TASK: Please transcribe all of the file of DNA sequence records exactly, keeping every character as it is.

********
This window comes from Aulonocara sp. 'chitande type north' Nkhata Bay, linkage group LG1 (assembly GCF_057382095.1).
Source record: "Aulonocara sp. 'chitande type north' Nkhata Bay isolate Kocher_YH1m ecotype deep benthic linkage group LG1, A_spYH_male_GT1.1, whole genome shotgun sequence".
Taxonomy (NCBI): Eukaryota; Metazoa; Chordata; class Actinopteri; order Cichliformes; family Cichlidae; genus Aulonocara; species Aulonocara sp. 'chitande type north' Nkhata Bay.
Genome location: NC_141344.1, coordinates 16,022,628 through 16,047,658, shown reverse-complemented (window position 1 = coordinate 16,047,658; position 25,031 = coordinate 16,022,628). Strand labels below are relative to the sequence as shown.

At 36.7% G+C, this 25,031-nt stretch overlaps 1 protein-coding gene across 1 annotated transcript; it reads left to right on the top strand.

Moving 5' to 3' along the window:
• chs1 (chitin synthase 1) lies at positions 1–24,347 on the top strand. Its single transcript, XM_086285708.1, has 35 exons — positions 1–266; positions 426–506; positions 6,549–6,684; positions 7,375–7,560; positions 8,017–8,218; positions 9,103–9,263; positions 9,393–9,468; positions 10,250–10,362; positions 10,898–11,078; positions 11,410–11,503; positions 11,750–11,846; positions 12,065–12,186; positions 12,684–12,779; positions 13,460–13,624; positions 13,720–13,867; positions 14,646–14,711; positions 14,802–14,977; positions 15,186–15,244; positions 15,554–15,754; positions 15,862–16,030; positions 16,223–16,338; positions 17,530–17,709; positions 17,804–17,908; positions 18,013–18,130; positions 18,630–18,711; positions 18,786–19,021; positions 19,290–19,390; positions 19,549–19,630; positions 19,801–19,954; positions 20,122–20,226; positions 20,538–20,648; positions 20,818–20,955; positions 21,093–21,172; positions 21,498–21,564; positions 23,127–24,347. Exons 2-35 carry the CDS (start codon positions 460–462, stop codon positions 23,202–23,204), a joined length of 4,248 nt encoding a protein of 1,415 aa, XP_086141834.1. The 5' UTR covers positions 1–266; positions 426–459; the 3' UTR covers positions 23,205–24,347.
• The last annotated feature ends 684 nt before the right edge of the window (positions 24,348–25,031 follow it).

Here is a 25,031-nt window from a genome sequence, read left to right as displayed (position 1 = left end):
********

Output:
This window comes from Aulonocara sp. 'chitande type north' Nkhata Bay, linkage group LG1 (assembly GCF_057382095.1).
Source record: "Aulonocara sp. 'chitande type north' Nkhata Bay isolate Kocher_YH1m ecotype deep benthic linkage group LG1, A_spYH_male_GT1.1, whole genome shotgun sequence".
Taxonomy (NCBI): Eukaryota; Metazoa; Chordata; class Actinopteri; order Cichliformes; family Cichlidae; genus Aulonocara; species Aulonocara sp. 'chitande type north' Nkhata Bay.
Genome location: NC_141344.1, coordinates 16,022,628 through 16,047,658, shown reverse-complemented (window position 1 = coordinate 16,047,658; position 25,031 = coordinate 16,022,628). Strand labels below are relative to the sequence as shown.

At 36.7% G+C, this 25,031-nt stretch overlaps 1 protein-coding gene across 1 annotated transcript; it reads left to right on the top strand.

Moving 5' to 3' along the window:
• chs1 (chitin synthase 1) lies at positions 1–24,347 on the top strand. Its single transcript, XM_086285708.1, has 35 exons — positions 1–266; positions 426–506; positions 6,549–6,684; positions 7,375–7,560; positions 8,017–8,218; positions 9,103–9,263; positions 9,393–9,468; positions 10,250–10,362; positions 10,898–11,078; positions 11,410–11,503; positions 11,750–11,846; positions 12,065–12,186; positions 12,684–12,779; positions 13,460–13,624; positions 13,720–13,867; positions 14,646–14,711; positions 14,802–14,977; positions 15,186–15,244; positions 15,554–15,754; positions 15,862–16,030; positions 16,223–16,338; positions 17,530–17,709; positions 17,804–17,908; positions 18,013–18,130; positions 18,630–18,711; positions 18,786–19,021; positions 19,290–19,390; positions 19,549–19,630; positions 19,801–19,954; positions 20,122–20,226; positions 20,538–20,648; positions 20,818–20,955; positions 21,093–21,172; positions 21,498–21,564; positions 23,127–24,347. Exons 2-35 carry the CDS (start codon positions 460–462, stop codon positions 23,202–23,204), a joined length of 4,248 nt encoding a protein of 1,415 aa, XP_086141834.1. The 5' UTR covers positions 1–266; positions 426–459; the 3' UTR covers positions 23,205–24,347.
• The last annotated feature ends 684 nt before the right edge of the window (positions 24,348–25,031 follow it).

Here is a 25,031-nt window from a genome sequence, read left to right as displayed (position 1 = left end):